Reston, VA - The Print Industries Market Information and Research Organization (PRIMIR) recently published a new study entitled "The Future of the North American Newspaper Industry." In existence well before the Internet, television, radio, and Amazon's new Kindle, newspapers enjoyed an illustrious history. But people need only look to the December 2008 bankruptcy filing by the Tribune Co., and others to know that the newspaper industry is now experiencing tremendous pressure.
The PRIMIR study conducted in late 2008 examines the forces shaping the North American newspaper industry. These include changing marketing strategies and the emergence of digital media-from wireless devices to e-readers to social networks-that are affecting newspaper advertising revenues. Clearly, the greater the penetration of the Internet and broadband access, the more display and classified revenues fall for the newspaper industry. But, the report reveals that revenues from newspapers' digital products will help combat the erosion of traditional newspaper revenues. Predicts one publisher, "Within three years, 50% of [our] revenue will be from digital." And, that's not exclusively online offerings.
By 2020, the report predicts that circulation for daily newspapers will have eroded by 26%, and Sunday circulations will have declined by about 40%. Companies servicing the newspaper business can expect an industry likely to be a third smaller in revenue and about half the size it currently is, in terms of volume of materials consumed.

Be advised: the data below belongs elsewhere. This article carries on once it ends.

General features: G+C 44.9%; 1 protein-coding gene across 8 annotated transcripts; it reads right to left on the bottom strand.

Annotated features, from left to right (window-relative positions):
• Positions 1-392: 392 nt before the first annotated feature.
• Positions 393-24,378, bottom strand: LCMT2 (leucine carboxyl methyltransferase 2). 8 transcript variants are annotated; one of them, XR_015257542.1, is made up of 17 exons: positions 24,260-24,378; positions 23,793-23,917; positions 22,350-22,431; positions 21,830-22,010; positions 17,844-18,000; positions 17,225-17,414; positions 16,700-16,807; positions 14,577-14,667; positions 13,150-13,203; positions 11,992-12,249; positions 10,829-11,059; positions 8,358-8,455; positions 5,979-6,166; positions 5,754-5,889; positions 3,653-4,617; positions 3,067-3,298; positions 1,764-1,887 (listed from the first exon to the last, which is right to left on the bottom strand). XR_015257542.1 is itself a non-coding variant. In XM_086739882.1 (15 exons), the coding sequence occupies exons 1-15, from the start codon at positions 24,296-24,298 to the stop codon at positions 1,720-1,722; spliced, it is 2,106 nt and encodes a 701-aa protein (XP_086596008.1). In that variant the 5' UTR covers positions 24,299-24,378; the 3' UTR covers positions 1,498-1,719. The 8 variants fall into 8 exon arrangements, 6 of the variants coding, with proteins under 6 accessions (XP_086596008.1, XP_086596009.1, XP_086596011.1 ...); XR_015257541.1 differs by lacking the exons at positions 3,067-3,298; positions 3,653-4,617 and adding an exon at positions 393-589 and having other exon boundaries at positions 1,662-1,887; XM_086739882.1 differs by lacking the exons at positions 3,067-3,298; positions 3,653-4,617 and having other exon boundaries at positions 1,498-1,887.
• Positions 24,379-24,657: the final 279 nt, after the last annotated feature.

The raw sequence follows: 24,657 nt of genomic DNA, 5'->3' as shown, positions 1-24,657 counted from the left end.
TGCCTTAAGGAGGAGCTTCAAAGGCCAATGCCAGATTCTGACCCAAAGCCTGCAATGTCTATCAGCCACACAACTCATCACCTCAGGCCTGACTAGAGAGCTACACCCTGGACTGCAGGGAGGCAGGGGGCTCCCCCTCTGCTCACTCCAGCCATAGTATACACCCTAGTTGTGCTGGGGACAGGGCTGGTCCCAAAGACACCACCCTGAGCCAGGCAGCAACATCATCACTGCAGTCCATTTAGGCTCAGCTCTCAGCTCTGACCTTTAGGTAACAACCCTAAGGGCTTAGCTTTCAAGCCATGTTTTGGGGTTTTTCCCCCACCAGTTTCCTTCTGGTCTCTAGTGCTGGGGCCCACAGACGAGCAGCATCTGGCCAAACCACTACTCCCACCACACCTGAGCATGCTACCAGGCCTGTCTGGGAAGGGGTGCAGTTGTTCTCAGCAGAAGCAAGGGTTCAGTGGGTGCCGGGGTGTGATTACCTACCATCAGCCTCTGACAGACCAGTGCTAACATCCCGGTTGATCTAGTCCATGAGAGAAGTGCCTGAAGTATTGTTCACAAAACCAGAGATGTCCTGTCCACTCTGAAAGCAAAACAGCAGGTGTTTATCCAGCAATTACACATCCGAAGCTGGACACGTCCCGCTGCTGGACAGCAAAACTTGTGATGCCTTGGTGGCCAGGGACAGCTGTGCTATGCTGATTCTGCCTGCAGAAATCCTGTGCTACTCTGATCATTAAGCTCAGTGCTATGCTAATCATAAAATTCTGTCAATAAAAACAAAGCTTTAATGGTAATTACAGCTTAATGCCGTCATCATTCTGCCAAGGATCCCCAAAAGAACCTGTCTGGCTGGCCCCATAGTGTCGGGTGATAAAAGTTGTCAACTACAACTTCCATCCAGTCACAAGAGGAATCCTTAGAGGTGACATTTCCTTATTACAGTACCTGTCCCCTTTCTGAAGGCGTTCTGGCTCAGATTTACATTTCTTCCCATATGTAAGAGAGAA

Newspapers themselves will look slightly different from those of today as well. Readers most likely will be buying newspapers that are smaller in size and have fewer pages. The quality of printing, not to mention the paper, may be more upscale than current iterations, however. Meanwhile, coverage may lean more toward local news than ever before. One publisher predicts that premium journalists will be "fighting like crazy" to snare the big stories, "but people will be interested in the small, local and relevant features." The industry is already expressing interest in more niche and versioned editions to truly serve the local markets. And, that spells continued opportunity for printing-and digital printing.
Despite all these changes, the study concludes that great opportunities do exist for some suppliers to the newspaper industry. It is expected that many newspapers will outsource non-core competencies, including printing and IT, which may provide opportunities for suppliers to step in and delve more into the service industry. As newspaper publishers spin off their printing operations, the printers picking up that business may need to upgrade their equipment to meet publishers' increased quality expectations. Consumables vendors, for their part, may be able to encourage publishers to adopt higher standards for paper and inks to ensure quality publications. Because of the potential for versioning in the future, plate suppliers may actually see an increase in plate consumption by the newspaper industry over the next 12 years.
While it isn't and won't be 'business as usual' in the newspaper industry, opportunities do await firms in the industry supply chain who are willing to think 'outside of the box' and progressively.
The study, "The Future of the North American Newspaper Industry," was circulated in early 2009 to the PRIMIR membership. For more information about PRIMIR, contact Jackie Bland, PRIMIR Managing Director at e-mail: [email protected]
, or phone: 703/264-7200. Visit PRIMIR on the Web at: www.primir.org.